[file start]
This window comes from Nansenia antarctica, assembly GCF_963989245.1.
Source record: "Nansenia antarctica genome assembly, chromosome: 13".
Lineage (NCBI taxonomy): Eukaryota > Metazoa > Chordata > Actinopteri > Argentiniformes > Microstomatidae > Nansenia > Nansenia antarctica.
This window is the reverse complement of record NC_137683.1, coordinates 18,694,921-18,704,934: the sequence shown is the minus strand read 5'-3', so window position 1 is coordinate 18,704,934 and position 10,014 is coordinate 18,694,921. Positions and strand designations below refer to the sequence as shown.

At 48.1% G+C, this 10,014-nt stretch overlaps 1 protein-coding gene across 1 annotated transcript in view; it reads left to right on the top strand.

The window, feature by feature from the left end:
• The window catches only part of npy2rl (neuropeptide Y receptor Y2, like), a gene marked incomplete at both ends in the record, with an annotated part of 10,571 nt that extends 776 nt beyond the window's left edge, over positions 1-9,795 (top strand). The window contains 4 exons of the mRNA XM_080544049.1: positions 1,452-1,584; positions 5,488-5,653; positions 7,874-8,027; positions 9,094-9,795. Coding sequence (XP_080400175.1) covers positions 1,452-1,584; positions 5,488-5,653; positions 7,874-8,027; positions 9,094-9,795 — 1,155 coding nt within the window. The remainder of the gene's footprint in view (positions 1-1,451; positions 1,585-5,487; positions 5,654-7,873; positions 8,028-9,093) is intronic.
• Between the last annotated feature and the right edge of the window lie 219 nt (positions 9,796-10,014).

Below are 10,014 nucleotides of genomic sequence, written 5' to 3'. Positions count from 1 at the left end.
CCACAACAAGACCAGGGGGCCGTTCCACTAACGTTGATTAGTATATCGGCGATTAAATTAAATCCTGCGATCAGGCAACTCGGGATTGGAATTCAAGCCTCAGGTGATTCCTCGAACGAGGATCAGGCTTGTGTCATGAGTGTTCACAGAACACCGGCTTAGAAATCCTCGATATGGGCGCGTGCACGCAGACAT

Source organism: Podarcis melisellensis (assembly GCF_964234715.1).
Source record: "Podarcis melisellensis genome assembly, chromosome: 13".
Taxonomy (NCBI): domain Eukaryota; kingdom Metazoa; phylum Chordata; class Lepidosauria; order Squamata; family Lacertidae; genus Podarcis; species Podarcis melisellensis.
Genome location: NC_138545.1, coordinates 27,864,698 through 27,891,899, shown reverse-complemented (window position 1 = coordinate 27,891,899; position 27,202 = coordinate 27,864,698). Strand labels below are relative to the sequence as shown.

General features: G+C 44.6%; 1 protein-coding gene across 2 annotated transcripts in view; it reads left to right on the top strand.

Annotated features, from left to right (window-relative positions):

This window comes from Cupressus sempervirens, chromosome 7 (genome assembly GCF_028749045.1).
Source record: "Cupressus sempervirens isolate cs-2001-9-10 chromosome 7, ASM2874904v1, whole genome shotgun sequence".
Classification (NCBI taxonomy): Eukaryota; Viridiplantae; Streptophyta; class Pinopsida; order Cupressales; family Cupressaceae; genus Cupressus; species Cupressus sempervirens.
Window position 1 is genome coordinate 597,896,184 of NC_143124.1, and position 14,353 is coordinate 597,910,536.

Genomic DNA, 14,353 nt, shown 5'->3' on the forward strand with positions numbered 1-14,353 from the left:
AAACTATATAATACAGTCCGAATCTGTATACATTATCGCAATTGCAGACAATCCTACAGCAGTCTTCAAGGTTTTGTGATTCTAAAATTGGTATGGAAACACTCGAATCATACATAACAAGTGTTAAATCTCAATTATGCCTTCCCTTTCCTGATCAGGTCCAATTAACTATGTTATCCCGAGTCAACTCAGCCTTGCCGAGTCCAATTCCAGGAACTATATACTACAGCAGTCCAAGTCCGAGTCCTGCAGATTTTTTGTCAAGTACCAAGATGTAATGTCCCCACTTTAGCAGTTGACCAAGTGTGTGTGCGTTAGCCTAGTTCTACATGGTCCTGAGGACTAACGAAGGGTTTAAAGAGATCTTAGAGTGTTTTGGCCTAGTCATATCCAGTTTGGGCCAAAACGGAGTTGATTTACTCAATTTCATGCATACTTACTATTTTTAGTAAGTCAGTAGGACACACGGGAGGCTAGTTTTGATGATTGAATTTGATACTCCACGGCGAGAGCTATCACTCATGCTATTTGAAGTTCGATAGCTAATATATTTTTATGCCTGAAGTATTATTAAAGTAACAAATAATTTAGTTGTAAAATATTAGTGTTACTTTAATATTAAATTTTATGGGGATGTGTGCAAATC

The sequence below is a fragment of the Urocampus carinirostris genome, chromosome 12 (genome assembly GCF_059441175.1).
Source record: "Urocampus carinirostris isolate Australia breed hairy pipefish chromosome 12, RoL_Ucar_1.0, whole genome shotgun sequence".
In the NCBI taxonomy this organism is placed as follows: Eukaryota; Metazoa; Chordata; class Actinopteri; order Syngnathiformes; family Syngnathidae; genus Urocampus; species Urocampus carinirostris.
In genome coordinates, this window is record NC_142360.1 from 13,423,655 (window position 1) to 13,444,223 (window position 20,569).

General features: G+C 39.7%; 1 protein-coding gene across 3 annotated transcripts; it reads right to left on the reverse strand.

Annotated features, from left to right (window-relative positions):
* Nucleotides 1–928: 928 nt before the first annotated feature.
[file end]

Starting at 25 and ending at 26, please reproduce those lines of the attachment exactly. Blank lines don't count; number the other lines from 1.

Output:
In the NCBI taxonomy this organism is placed as follows: Eukaryota; Metazoa; Chordata; class Actinopteri; order Syngnathiformes; family Syngnathidae; genus Urocampus; species Urocampus carinirostris.
In genome coordinates, this window is record NC_142360.1 from 13,423,655 (window position 1) to 13,444,223 (window position 20,569).